When SoCal folk/rock band Dawes released their fifth studio album We’re All Gonna Die last September, the music press immediately cited the album’s shift in sound. The standard analogy since the band’s 2009 debut North Hills had been to compare Dawes to the Laurel Canyon sound of the ’70s, a parallel aided by their collaboration with Jackson Browne for a guerilla gig at the Occupy Wall Street protest in 2011.

But with pop radio-friendly party track “When the Tequila Runs Out” anchoring We’re All Gonna Die, the band’s demeanor seemed to change by late 2016. Just before recording the album, their longtime keyboardist Tay Strathairn parted ways with the band, citing “musical differences.” Lee Pardini, a veteran of Jonathan Wilson’s band (another modern artist who garners Laurel Canyon comparisons), took Strathairn’s place, getting to know his bandmates during the album’s studio recording process.

“I was still pretty new to the band and I was just excited to be able to be on the record,” Pardini recalls. “It never occurred to me until the record was finished what a shift had taken place sonically, because when we were in there doing it, it was all very natural and it just felt like a continuation.”

Among the post-release coverage, the New York Observer wrote that the album “traded jangling guitars for swampy keyboards.” Those swampy keys are Pardini’s. “It was a real honor to have the room and space and the trust that everybody else had in me to come up with some of those parts,” he says.

Pardini first saw Dawes by accident in 2009. He stepped into a club while visiting a friend in L.A., to witness an enthusiastic audience singing along to “When My Time Comes.”

“I had never been to a show in L.A. where it was that packed and the audience knew all the words,” Pardini recalls. “It just blew my mind and it was so good.”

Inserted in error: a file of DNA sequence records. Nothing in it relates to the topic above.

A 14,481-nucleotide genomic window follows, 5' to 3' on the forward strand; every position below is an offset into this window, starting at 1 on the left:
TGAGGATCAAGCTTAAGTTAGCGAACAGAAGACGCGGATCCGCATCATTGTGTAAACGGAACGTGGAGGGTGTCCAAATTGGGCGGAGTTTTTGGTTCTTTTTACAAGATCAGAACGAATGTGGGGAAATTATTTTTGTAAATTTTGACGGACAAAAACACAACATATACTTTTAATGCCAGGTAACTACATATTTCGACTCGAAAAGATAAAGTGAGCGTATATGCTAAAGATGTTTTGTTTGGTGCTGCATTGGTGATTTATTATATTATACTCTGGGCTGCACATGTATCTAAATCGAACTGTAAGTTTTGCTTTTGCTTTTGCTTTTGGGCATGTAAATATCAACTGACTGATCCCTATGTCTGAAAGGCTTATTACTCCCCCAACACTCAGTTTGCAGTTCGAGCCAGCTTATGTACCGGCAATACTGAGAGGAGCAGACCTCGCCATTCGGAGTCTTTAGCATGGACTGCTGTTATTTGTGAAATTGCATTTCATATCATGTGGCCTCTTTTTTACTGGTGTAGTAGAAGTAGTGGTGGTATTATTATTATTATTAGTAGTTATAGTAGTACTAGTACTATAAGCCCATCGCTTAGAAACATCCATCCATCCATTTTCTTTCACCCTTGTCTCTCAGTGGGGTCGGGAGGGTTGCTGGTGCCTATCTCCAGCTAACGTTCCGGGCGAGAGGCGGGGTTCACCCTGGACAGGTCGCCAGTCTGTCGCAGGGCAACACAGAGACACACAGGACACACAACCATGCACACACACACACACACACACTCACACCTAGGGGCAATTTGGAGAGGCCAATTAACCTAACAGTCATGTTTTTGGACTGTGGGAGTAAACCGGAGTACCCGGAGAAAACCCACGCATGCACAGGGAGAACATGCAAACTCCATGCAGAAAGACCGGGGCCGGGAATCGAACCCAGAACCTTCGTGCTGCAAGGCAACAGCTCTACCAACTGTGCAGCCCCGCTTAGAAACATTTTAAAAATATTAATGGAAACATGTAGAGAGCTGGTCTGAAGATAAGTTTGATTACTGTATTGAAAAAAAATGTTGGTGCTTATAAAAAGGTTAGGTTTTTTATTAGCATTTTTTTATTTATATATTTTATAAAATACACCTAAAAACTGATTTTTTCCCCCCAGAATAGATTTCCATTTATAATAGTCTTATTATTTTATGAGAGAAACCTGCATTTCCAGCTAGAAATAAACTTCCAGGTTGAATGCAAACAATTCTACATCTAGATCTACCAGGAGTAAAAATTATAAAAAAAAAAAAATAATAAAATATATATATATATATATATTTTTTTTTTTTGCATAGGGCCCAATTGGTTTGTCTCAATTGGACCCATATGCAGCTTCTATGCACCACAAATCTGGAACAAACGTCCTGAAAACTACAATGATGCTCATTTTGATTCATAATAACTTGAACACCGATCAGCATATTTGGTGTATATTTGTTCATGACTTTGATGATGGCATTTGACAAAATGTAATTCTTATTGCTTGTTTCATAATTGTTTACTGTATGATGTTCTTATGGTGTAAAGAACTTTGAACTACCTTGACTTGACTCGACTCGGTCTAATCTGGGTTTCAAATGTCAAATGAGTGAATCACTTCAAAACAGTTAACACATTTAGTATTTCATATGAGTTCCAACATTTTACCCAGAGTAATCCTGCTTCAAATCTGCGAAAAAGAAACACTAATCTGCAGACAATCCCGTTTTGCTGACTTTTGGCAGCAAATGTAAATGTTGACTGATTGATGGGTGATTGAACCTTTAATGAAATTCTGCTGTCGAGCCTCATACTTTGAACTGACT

Now Pardini is a core component of keeping that spirit alive. The band’s 2017 release, a live album titled, We’re All Gonna Live, was recorded over the first four shows of their “Evening with Dawes” tour that began in January of this year. The 15-track collection both showcases their growing exploration of effects and production and revamps Dawes classics like “A Little Bit of Everything” — the Pardini-era rendition plays like a piano-driven Elton John anthem.

The album’s cover features a phone number, which diverts to an answering machine where fans and curious callers can leave a message for the band.

“We all got a kick out of that,” laughs Pardini. “There were a few drunk dials in there.”

The band returned a handful of the calls, harnessing the modern spirit of Twitter interaction in an old-school format. “It reminded me of when there were fan clubs that you could mail into, especially since it was a landline number,” says Pardini.

Dawes’ growing star power — and singer/guitarist Taylor Goldsmith’s recent engagement to actress Mandy Moore — may keep the band increasingly in the headlines, making it more difficult to return calls from fans. For now, they’re satisfied to close out a year that’s found them opening for Willie Nelson, John Mayer, and Kings of Leon in major arenas, including Mexico City’s Sports Palace last week. The band’s 2017s nonstop touring schedule comes to a close this week, however. The Charleston Music Hall performance — Dawes’ second show in Charleston this year (they performed at High Water Fest) — marks the final show of their extensive “Evening With” tour, and their last performance of a year that’s had them on the road since January.

“It’ll be a little bittersweet,” Pardini admits. “We’re all looking forward to a break, but we’re all a little bit sad for it to be over for the year.”

That could bode well for the band’s Charleston fans, as a well-rehearsed, road-tested Dawes closes out a chapter of their musical saga in our town. Whenever they return, it’ll likely be on the heels of another new album of ever-evolving songs and sounds.

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